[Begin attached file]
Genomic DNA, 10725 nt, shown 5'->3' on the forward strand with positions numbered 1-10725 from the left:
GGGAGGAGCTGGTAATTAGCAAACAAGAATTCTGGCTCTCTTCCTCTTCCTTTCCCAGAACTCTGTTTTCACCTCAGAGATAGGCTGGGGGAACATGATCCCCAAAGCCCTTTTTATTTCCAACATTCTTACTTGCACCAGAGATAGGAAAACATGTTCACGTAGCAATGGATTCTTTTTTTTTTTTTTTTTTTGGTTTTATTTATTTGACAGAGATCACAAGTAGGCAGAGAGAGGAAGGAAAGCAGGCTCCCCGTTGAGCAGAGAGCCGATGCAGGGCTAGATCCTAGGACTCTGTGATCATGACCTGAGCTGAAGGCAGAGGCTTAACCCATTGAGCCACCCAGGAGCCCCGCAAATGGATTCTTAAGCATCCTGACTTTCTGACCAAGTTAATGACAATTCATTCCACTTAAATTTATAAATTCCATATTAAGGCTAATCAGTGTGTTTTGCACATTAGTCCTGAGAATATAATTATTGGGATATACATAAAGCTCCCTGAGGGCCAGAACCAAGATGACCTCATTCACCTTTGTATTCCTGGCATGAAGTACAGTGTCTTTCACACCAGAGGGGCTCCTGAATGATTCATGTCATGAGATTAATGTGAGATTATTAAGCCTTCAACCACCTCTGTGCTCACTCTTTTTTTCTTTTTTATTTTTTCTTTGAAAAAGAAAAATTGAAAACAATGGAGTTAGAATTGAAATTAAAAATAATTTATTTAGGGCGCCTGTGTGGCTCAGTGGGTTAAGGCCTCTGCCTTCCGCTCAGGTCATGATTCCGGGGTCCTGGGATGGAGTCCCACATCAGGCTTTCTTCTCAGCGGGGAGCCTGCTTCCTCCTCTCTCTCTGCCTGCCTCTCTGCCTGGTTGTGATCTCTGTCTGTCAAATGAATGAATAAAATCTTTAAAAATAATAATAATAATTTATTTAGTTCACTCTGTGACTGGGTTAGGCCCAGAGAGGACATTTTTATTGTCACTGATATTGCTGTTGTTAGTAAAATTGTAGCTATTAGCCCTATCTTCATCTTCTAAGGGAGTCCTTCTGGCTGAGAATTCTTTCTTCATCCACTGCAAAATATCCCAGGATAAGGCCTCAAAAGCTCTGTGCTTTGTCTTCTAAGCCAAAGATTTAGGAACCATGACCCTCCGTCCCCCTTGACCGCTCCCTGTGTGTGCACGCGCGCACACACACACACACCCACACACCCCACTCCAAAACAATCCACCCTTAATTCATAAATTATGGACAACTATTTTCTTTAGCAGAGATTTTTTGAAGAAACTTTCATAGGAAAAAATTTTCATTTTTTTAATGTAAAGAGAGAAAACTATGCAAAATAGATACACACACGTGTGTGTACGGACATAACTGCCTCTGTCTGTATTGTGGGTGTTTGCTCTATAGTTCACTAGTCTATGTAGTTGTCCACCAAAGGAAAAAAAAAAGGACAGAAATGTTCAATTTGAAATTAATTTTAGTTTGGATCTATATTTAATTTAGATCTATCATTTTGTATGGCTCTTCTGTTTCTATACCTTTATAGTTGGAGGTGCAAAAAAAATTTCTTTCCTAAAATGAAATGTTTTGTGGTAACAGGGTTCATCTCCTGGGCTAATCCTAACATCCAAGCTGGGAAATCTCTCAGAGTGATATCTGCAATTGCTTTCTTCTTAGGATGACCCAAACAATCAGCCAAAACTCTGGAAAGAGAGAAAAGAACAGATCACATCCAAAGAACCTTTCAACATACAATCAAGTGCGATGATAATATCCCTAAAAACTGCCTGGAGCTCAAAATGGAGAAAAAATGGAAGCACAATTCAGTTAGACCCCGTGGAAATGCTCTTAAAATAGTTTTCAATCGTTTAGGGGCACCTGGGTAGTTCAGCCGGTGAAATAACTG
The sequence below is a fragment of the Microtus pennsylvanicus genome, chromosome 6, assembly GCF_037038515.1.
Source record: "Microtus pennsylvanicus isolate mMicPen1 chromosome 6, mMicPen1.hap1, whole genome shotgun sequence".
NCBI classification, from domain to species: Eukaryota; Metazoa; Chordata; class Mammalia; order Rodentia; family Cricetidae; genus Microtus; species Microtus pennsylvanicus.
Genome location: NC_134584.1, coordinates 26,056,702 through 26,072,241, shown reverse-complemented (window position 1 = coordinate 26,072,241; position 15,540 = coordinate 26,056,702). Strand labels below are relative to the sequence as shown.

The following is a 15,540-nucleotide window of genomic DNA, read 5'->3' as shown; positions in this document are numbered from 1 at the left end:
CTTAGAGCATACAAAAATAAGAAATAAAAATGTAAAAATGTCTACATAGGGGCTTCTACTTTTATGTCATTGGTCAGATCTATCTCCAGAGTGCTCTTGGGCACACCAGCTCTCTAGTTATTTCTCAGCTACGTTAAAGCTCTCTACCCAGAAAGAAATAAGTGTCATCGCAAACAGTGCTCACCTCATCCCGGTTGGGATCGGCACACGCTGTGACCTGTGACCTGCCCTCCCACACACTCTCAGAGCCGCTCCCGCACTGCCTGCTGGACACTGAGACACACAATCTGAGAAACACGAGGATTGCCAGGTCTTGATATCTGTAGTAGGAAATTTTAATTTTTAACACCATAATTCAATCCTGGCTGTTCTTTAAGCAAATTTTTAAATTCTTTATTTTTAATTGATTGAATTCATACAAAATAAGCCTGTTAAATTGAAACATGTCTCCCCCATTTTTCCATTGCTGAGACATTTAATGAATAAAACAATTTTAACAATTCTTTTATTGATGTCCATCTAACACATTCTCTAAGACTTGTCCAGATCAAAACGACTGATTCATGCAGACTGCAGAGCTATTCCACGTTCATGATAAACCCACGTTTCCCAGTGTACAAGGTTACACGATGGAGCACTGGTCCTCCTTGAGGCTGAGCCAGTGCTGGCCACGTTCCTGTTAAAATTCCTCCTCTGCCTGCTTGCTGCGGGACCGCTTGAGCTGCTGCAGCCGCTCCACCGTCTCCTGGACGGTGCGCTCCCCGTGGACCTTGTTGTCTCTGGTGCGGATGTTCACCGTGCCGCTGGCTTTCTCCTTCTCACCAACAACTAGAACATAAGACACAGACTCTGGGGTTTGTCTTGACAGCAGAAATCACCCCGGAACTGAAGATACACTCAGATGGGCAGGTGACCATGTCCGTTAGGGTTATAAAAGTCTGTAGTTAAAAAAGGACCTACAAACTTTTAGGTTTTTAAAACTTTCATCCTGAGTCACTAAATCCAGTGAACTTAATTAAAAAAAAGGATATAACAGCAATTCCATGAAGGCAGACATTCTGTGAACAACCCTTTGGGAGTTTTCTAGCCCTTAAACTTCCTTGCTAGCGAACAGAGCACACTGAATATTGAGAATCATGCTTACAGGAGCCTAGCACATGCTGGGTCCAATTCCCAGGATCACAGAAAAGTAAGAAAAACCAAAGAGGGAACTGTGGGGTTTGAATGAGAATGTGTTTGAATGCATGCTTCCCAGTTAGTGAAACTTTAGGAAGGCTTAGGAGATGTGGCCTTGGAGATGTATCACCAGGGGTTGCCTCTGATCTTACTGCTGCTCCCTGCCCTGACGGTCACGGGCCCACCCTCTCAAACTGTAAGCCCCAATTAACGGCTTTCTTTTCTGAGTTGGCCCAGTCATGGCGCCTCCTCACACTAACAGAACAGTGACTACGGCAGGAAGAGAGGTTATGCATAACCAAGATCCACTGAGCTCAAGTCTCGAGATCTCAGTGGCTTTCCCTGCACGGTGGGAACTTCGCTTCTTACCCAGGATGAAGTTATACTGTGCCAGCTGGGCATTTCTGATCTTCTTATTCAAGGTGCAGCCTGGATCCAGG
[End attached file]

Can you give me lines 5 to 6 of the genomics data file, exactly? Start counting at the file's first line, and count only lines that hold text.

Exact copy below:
NCBI classification, from domain to species: Eukaryota; Metazoa; Chordata; class Mammalia; order Rodentia; family Cricetidae; genus Microtus; species Microtus pennsylvanicus.
Genome location: NC_134584.1, coordinates 26,056,702 through 26,072,241, shown reverse-complemented (window position 1 = coordinate 26,072,241; position 15,540 = coordinate 26,056,702). Strand labels below are relative to the sequence as shown.